Syrup: warm the lemon juice and honey together in a small saucepan until reduced and slightly syrupy. Transfer to a fine-lipped jug and drizzle over the scones while they're still warm.

Glaze: beat the lemon juice and icing sugar together to form a thin liquidy glaze. Transfer to a fine-lipped jug and drizzle over the scones while they're warm, for a translucent effect, or when cool for visible lines of icing.

Makes about 30. Serve with tall glasses of raspberry lemonade.

Saturday, 6 July 2013

For Philip K. Dick (1928 - 1982),

"He had reached his sheep, now; it lay ruminating, its alert eyes fixed on him in case he had brought any rolled oats with him. The alleged sheep contained an oat tropic circuit; at the sight of such cereals it would scramble up convincingly and amble over."
     -- Do Androids Dream of Electric Sheep


In Philip K. Dick's novel (best known as the inspiration for Blade Runner) the world is covered in dust after a devastating world war, and very few animals have survived. Most humans have flown off to other worlds; for those left on earth, their status in society is determined by the animals they own. But for poor Deckard, who can't afford a real animal, his troublesome robotic sheep has to suffice. It is programmed to behave like a real sheep, all the better to fool his neighbours. Hence, when he arrives with rolled oats, it 'acts' excited.

This is how I know I'm not a robot. My oat-inspired scrambling is not a programmed response. It is filtered through so many senses -- it builds through autumn, and peaks in July, and the oats prompt visions of thick, silky bowls of porridge and toasty cookies, warm from the oven and smelling vaguely of nuts. I can practically taste the cinnamon, the warmed winter fruits, I can even feel the full-belly satiety that comes only from a bowl of oats.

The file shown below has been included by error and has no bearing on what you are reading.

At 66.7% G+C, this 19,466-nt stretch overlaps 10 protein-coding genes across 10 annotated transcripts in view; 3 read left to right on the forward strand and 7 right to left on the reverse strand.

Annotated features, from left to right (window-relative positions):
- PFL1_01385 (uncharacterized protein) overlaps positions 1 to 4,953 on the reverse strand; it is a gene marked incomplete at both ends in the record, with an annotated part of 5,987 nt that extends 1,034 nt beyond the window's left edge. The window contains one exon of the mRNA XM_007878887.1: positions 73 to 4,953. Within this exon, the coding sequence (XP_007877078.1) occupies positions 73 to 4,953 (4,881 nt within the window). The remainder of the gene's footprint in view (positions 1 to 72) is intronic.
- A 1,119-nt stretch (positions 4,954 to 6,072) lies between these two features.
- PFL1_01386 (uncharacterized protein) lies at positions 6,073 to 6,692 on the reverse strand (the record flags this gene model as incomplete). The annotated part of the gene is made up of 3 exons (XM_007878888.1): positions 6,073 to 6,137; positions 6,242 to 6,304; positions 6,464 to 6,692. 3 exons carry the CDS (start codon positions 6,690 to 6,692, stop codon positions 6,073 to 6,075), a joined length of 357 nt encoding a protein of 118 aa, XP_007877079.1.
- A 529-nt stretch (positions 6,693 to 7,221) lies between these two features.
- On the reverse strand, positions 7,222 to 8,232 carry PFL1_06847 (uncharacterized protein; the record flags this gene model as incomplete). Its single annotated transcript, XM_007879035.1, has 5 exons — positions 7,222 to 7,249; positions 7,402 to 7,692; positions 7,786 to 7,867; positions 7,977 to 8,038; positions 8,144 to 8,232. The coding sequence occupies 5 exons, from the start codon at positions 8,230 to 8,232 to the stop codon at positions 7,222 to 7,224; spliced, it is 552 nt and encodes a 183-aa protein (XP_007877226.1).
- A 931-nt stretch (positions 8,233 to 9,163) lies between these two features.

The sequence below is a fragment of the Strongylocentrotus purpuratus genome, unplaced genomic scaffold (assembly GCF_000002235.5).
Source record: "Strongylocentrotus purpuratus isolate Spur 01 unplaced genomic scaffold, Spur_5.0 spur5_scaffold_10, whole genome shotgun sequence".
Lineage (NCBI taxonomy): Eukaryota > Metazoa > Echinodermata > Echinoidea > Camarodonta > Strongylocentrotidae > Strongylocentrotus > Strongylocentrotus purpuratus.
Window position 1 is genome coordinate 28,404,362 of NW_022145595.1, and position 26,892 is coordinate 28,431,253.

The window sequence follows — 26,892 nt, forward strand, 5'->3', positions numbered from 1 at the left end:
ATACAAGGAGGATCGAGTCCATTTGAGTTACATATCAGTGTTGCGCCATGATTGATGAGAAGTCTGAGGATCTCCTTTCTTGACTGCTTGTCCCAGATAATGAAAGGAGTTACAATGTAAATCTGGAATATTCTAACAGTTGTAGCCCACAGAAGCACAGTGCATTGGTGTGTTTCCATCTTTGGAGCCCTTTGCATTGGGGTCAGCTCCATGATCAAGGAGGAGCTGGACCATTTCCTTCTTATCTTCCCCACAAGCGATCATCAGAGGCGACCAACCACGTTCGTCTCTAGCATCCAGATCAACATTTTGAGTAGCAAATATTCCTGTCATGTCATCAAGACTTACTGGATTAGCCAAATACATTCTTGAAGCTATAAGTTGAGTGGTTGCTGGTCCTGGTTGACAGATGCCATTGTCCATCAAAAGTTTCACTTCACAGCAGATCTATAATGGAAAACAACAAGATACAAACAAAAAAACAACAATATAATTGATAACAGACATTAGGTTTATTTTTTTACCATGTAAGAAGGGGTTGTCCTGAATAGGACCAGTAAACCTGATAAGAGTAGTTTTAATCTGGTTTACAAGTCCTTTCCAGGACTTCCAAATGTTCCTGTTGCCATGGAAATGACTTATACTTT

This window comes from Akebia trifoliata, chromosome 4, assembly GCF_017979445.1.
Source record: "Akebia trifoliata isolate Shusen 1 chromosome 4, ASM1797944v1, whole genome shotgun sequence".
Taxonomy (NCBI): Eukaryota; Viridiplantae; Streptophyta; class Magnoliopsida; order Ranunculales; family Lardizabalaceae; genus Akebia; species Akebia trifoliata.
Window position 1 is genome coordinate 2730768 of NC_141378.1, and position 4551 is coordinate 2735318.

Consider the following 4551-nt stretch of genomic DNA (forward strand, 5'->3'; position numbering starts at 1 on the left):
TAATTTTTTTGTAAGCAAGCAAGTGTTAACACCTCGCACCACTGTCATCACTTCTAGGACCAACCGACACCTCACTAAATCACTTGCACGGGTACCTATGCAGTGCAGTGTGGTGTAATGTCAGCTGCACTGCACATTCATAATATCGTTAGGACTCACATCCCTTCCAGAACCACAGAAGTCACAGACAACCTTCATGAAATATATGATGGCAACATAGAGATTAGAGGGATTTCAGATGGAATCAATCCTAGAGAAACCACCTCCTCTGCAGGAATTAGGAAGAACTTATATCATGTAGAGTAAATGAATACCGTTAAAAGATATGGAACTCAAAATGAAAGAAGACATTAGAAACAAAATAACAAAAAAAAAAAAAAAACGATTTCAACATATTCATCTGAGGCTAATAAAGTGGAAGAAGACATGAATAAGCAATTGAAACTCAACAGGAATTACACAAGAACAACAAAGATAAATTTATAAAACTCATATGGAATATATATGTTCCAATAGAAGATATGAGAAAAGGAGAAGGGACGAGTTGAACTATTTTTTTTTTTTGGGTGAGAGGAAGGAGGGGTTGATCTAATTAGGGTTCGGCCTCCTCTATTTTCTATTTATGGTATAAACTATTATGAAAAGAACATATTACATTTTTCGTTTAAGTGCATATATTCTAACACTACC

The only exception to this complex, sensory oat response comes on the five out of every seven winter mornings that are workdays. On those days, the oat response is simple. Wake up. Imitate consciousness. Prepare instant oats from a packet. Eat. But I swear, on those other two mornings, there is actual human brain activity involved.

So if I'm a robot, I must be very advanced. I could only be a robot of such complexity that the oat response hits all the senses. I would have to be built with a crazily complex mix of sense mechanisms, electrical impulses, and behavioural responses... oh, wait.

Perhaps it doesn't matter whether we are biological androids or some higher form of life. Perhaps I'm overthinking this. Perhaps I can just eat my damned porridge without falling deep into metaphysical / ontological / philosophical enquiry.

Because on the two mornings per week when I have time to make it properly, porridge is a sublime experience. This one combines rolled oats with apples and pecans cooked in maple syrup to form a bowl so filling, so comfortingly sweet/spicy, that I don't really care anymore what form of life I am.

Oats: sighted. Oats: consumed. Probability of oat recurrence: 100%.

Android win.


Pecan Apple Porridge

Makes 2 hearty servings

Ingredients
1.5C rolled oats
2C water
1C milk
1 tsp vanilla essence
1 cinnamon stick
Pinch of salt
1 tsp butter
1 tbsp maple syrup
1/3C pecan nuts, roughly chopped
2 apples
Vanilla yoghurt and extra maple syrup, to serve

Method

The night before you want to serve the porridge, combine the oats with 1.5 cups of water and leave to soak overnight.

In the morning, transfer the oats and soaking water to a saucepan. Add the extra half cup of water, full cup of milk, vanilla, cinnamon stick, and salt. Simmer for 8-10 minutes or until thickened, but not homogenously smooth. Add extra water if needed to stop it getting dry.

While the porridge cooks, melt the butter and maple syrup together in a large saucepan. Cut the apples into wedges and throw them in the saucepan. When they begin to turn golden, add the chopped pecan nuts and cook until the apples are soft, and the nuts aromatic.

Remove the cinnamon quill from the pot and discard. Serve the porridge in deep bowls, topped with the apple & pecan mixture. Drizzle with vanilla yoghurt and extra maple syrup.